Yes, as you discuss, we travelers feel competing pulls. However, I will never forget when my father was hospitalized for five weeks after complications from a fractured hip. I was supposed to leave on a three week trip to New Zealand and Australia and was getting very close to cancelling because of my concern for him and my mother. However, this was the man who took us to live in Mexico for a year when I was 9 and to live in England for a year when I was 15. He informed me in no uncertain terms that if I didn’t go on the trip, he was going to refuse to leave the hospital. He considered one of his parenting triumphs to be that he passed along his wanderlust, his fascination with the world, his love of learning, and his insistence that we respect and learn from people who come from different backgrounds and cultures. He was the most holy irreligious person I have ever known. We lost him last year. I honor his memory by traveling on.

    • Love that quote, just love it. I admire your father. What a man. Thank you Suzanne for sharing this story. I think it has most eloquently argued the point in a way no other words could. You do indeed honour his memory … and I believe so does your son! What an amazing family tradition this has become.

      I don’t like to stew on things that sting for a moment. Learned a while back that if it stung … there is something to explore. :) I am so glad I did – this exchange with everyone has been the best ever on this blog. WIN!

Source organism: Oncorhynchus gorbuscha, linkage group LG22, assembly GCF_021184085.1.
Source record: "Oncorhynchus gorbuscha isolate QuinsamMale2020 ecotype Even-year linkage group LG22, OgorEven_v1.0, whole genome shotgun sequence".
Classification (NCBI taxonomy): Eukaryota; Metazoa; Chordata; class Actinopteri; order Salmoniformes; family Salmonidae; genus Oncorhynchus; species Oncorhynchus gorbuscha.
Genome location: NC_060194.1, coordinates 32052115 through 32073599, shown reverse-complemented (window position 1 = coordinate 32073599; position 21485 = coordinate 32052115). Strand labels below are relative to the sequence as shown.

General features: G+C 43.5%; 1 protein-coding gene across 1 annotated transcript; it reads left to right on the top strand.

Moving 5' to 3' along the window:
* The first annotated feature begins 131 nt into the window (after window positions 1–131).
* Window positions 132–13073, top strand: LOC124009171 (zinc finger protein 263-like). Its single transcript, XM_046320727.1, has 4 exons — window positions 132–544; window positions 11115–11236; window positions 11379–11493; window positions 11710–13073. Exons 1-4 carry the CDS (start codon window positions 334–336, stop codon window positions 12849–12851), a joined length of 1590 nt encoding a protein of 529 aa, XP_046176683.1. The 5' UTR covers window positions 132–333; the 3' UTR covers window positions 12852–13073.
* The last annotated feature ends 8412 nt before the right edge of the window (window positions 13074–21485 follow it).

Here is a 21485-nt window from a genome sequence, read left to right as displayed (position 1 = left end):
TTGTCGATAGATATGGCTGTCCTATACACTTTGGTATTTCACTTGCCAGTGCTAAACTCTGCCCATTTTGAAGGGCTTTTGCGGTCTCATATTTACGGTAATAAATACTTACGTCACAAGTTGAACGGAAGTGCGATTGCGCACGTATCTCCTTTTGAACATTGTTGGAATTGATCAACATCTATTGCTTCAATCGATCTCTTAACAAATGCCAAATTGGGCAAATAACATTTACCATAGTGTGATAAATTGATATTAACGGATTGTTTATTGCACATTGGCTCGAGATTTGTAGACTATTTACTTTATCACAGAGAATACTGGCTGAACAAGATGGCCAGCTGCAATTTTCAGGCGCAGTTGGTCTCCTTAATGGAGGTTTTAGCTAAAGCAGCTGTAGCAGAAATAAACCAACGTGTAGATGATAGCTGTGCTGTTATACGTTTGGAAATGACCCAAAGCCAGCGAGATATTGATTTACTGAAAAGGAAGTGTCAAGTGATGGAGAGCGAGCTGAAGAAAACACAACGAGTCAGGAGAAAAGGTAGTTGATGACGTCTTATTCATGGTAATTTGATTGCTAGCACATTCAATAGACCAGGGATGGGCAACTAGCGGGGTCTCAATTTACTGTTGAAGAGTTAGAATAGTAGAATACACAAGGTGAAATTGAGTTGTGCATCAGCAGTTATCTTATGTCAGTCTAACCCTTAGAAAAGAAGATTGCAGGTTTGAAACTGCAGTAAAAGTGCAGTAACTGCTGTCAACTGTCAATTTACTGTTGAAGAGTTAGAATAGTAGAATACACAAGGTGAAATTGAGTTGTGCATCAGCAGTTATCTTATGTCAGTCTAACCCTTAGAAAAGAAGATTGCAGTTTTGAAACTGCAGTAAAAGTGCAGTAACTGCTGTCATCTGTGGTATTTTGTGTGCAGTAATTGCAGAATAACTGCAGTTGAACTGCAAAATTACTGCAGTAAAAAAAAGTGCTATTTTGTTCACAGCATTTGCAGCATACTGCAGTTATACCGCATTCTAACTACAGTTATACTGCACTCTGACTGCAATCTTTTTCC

• Great attitude and approach to things that “sting for a moment”. And you’re right. Anonymous’ barb has produced a most interesting conversation—one that epitomizes the best of blogging. Montecristo obviously found himself some excellent bipeds.

  13. Hi Monte. I think your anonymous commentor was likely a troll just trying to stir up trouble. The comment itself is really a non-starter. It doesn’t make any sense to me without any context. Certainly if your bi-peds were to leave you in a kennel for 6 months, or one of the bi-peds were to travel extensively without the other, this might be considered selfish. But to say that long term travel for a family is selfish, is just jibberish. It’ll be a great opportunity that, if one can do it, should not be passed up. In fact, I think the world would be a better place if more people traveled. There would be more understanding and less ignorance. xo

    • A troll?? wow .. yes you are likely correct! Amazing how you can find inspiration in the strangest places … even a troll’s attempt to stir things up! Opportunity. That is a fabulous word that hasn’t come up yet. I like seeing it that way. I believe that is exactly what long term travel is. An opportunity. Thanks for weighing in always so happy to see you here!